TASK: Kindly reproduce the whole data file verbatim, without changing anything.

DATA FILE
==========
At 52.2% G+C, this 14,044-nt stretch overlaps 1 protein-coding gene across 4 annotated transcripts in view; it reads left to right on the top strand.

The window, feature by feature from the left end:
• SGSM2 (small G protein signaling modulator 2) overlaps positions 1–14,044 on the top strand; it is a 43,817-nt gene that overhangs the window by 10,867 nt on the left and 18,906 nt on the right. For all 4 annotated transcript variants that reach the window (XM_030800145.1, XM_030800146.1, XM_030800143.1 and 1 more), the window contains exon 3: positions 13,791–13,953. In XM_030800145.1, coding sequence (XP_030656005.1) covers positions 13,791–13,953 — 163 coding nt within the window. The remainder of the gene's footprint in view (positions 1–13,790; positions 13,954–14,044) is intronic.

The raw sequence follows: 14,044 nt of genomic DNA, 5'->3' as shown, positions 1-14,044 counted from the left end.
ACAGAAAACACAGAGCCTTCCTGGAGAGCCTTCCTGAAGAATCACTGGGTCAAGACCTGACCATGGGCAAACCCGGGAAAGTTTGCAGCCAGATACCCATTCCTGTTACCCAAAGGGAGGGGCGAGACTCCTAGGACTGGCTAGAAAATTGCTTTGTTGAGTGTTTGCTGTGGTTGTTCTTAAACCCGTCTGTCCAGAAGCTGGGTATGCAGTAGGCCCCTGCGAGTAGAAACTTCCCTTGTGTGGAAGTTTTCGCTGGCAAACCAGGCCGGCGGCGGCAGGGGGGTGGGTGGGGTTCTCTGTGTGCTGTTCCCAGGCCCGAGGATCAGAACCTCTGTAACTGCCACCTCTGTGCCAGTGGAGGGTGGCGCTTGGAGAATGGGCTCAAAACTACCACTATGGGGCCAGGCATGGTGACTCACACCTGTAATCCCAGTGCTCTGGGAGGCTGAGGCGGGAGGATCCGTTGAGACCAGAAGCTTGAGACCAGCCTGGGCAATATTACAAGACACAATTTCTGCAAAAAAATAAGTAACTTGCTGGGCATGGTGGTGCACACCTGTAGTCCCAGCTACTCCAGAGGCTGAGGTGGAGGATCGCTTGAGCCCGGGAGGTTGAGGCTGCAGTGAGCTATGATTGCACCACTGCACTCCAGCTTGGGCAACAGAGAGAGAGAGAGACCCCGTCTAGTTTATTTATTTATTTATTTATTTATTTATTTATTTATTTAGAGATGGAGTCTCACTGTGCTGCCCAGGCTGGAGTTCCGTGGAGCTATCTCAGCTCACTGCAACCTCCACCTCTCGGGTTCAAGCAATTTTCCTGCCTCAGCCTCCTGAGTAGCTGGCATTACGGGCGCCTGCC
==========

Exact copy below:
At 52.2% G+C, this 14,044-nt stretch overlaps 1 protein-coding gene across 4 annotated transcripts in view; it reads left to right on the top strand.

The window, feature by feature from the left end:
• SGSM2 (small G protein signaling modulator 2) overlaps positions 1–14,044 on the top strand; it is a 43,817-nt gene that overhangs the window by 10,867 nt on the left and 18,906 nt on the right. For all 4 annotated transcript variants that reach the window (XM_030800145.1, XM_030800146.1, XM_030800143.1 and 1 more), the window contains exon 3: positions 13,791–13,953. In XM_030800145.1, coding sequence (XP_030656005.1) covers positions 13,791–13,953 — 163 coding nt within the window. The remainder of the gene's footprint in view (positions 1–13,790; positions 13,954–14,044) is intronic.

The raw sequence follows: 14,044 nt of genomic DNA, 5'->3' as shown, positions 1-14,044 counted from the left end.
ACAGAAAACACAGAGCCTTCCTGGAGAGCCTTCCTGAAGAATCACTGGGTCAAGACCTGACCATGGGCAAACCCGGGAAAGTTTGCAGCCAGATACCCATTCCTGTTACCCAAAGGGAGGGGCGAGACTCCTAGGACTGGCTAGAAAATTGCTTTGTTGAGTGTTTGCTGTGGTTGTTCTTAAACCCGTCTGTCCAGAAGCTGGGTATGCAGTAGGCCCCTGCGAGTAGAAACTTCCCTTGTGTGGAAGTTTTCGCTGGCAAACCAGGCCGGCGGCGGCAGGGGGGTGGGTGGGGTTCTCTGTGTGCTGTTCCCAGGCCCGAGGATCAGAACCTCTGTAACTGCCACCTCTGTGCCAGTGGAGGGTGGCGCTTGGAGAATGGGCTCAAAACTACCACTATGGGGCCAGGCATGGTGACTCACACCTGTAATCCCAGTGCTCTGGGAGGCTGAGGCGGGAGGATCCGTTGAGACCAGAAGCTTGAGACCAGCCTGGGCAATATTACAAGACACAATTTCTGCAAAAAAATAAGTAACTTGCTGGGCATGGTGGTGCACACCTGTAGTCCCAGCTACTCCAGAGGCTGAGGTGGAGGATCGCTTGAGCCCGGGAGGTTGAGGCTGCAGTGAGCTATGATTGCACCACTGCACTCCAGCTTGGGCAACAGAGAGAGAGAGAGACCCCGTCTAGTTTATTTATTTATTTATTTATTTATTTATTTATTTATTTAGAGATGGAGTCTCACTGTGCTGCCCAGGCTGGAGTTCCGTGGAGCTATCTCAGCTCACTGCAACCTCCACCTCTCGGGTTCAAGCAATTTTCCTGCCTCAGCCTCCTGAGTAGCTGGCATTACGGGCGCCTGCC